Graeme and Clive have travelled from Great-Britain to the US to visit Comic-Con and take an RV tour to visit some of the nation’s most well-known UFO hotspots. After visiting the Black Mailbox, they encounter Paul, an alien who’s on the run from the government who have been using his knowledge for years after he crashed on Earth but have now decided it’s time to dissect him and gather more information about his interiors.
The three get along pretty quickly and Paul needs their help in order to stay out of the hands of the fearsome agent Zoid and his accomplices, and get back to the place where he crashed so his people can come pick him up.
Sound and Vision:
Universal has done a great job with this transfer. The CGI character Paul looks stunning, the level of detail is great, skintones are natural, colors are great, blacks are deep and inky, and there’s not even a hint of compression errors to be found anywhere. Demo material without a doubt.
The sound is mostly focused on dialogue, but whenever the action pops up, the sound follows nicely. The surrounds light up, the subwoofer starts pounding and directionality is perfectly placed. Just like the image quality, the sound is impressive.
- Audio commentary
- The Evolution of Paul
- Simon’s Silly Faces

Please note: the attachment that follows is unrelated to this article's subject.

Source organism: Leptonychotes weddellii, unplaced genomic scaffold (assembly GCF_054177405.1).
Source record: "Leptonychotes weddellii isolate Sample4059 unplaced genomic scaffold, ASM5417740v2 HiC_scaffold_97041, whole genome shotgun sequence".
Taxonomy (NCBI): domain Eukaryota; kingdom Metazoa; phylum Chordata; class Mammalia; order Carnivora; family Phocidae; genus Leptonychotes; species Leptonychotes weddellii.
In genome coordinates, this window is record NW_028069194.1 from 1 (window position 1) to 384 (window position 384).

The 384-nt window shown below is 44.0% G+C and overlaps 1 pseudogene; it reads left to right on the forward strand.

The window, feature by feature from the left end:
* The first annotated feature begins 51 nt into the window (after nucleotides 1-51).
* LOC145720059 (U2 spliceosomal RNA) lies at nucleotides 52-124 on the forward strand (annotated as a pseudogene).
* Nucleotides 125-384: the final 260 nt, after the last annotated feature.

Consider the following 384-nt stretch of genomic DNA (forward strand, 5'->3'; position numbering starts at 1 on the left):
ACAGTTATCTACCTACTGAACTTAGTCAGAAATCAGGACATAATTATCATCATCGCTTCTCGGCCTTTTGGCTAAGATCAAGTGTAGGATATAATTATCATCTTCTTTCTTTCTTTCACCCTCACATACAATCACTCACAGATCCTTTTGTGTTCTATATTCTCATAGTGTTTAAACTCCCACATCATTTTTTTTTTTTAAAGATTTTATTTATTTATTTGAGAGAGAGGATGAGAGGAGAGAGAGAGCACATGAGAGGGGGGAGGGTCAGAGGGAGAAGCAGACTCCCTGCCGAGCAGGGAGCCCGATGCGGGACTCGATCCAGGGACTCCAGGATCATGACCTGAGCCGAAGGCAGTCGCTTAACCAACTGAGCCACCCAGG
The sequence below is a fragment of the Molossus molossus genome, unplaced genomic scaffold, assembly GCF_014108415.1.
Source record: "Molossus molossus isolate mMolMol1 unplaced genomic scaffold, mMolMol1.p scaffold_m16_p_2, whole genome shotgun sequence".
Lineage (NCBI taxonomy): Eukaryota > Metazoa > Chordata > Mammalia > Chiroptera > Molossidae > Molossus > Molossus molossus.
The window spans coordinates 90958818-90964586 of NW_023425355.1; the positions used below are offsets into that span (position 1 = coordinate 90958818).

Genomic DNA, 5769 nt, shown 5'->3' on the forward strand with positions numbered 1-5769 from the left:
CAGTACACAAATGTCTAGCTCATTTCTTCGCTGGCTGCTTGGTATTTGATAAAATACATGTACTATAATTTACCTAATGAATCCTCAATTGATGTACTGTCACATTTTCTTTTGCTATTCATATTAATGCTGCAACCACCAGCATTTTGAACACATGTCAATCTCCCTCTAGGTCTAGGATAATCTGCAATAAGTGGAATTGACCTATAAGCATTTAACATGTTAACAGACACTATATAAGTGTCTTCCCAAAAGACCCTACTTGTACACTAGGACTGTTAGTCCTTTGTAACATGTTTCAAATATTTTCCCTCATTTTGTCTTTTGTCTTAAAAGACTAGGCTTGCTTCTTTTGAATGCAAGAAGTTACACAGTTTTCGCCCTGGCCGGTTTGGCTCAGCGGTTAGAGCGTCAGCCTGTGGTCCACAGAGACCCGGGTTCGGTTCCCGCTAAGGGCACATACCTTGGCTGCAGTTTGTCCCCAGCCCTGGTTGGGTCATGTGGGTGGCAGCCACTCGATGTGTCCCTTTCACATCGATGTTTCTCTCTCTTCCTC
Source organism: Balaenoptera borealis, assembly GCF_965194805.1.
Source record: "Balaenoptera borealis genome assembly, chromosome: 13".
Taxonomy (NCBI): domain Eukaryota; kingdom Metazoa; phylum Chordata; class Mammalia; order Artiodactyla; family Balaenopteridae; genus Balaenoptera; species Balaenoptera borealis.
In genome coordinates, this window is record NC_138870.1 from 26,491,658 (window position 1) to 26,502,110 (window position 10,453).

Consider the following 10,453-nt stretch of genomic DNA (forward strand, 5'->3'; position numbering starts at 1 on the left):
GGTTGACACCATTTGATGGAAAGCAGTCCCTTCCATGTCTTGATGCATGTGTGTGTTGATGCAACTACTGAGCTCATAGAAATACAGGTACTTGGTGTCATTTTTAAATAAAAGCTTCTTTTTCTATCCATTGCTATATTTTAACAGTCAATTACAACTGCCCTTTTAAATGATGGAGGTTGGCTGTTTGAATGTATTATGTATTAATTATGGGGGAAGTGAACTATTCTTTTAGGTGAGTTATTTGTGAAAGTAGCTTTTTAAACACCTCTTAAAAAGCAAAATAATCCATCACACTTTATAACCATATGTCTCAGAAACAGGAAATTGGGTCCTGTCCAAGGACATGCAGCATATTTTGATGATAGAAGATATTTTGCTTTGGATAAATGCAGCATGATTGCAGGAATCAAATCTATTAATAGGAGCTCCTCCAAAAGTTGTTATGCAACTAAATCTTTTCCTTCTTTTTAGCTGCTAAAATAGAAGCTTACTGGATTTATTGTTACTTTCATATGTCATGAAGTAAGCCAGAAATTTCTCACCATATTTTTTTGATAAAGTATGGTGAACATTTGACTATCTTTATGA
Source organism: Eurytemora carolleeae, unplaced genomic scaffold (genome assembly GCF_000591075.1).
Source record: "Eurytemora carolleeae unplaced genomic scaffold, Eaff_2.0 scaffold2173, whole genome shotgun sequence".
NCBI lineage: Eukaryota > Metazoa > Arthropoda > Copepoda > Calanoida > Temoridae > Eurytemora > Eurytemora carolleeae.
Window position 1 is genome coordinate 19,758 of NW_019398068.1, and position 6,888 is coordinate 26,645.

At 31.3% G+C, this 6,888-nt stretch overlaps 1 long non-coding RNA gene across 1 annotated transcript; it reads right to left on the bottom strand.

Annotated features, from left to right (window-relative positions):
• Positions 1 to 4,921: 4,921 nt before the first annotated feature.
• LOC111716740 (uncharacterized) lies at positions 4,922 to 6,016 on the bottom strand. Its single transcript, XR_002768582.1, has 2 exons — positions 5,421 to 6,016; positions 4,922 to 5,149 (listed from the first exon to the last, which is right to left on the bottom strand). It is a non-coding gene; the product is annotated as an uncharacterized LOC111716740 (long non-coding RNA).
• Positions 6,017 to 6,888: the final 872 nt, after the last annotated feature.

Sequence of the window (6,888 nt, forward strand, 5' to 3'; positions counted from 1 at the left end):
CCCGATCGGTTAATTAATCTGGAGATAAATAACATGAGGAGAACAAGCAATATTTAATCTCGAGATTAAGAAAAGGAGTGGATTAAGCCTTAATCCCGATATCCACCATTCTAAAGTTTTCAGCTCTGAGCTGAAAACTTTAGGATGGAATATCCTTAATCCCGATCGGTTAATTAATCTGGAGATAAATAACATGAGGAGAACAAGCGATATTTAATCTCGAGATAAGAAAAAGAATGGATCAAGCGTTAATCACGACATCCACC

- Who the Hell is Adam Shadowchild?
After zombies in Shaun of the Dead and gangsters in Hot Fuzz, Simon Pegg and Nick Frost team up once again to this time take on aliens in Paul. Or rather: one alien.
While their previous endeavours were clearly specific British comedy, Paul is more in line with American slapstick which in a way is too bad. Paul isn’t a bad movie, but it lacks somewhat the subtlety of their earlier comedies and in exchange we get a typical Seth Rogen who acts as the voice of Paul. If you don’t like Seth Rogen, you probably won’t like Paul. Paul is a digital version of Rogen with little to now difference.
Next to that, the story is a typical road movie with the usual stuff happening. All in all things aren’t very original what so ever. Still, looking at the overall picture, it’s not too bad and there are a couple of good laughs present, even if Pegg and Frost never manage to fully use their potential.
Technically, Universal does a good job again with their transfer of Paul onto Blu-ray and there truly isn’t anything we can say negative about this release in regards to that.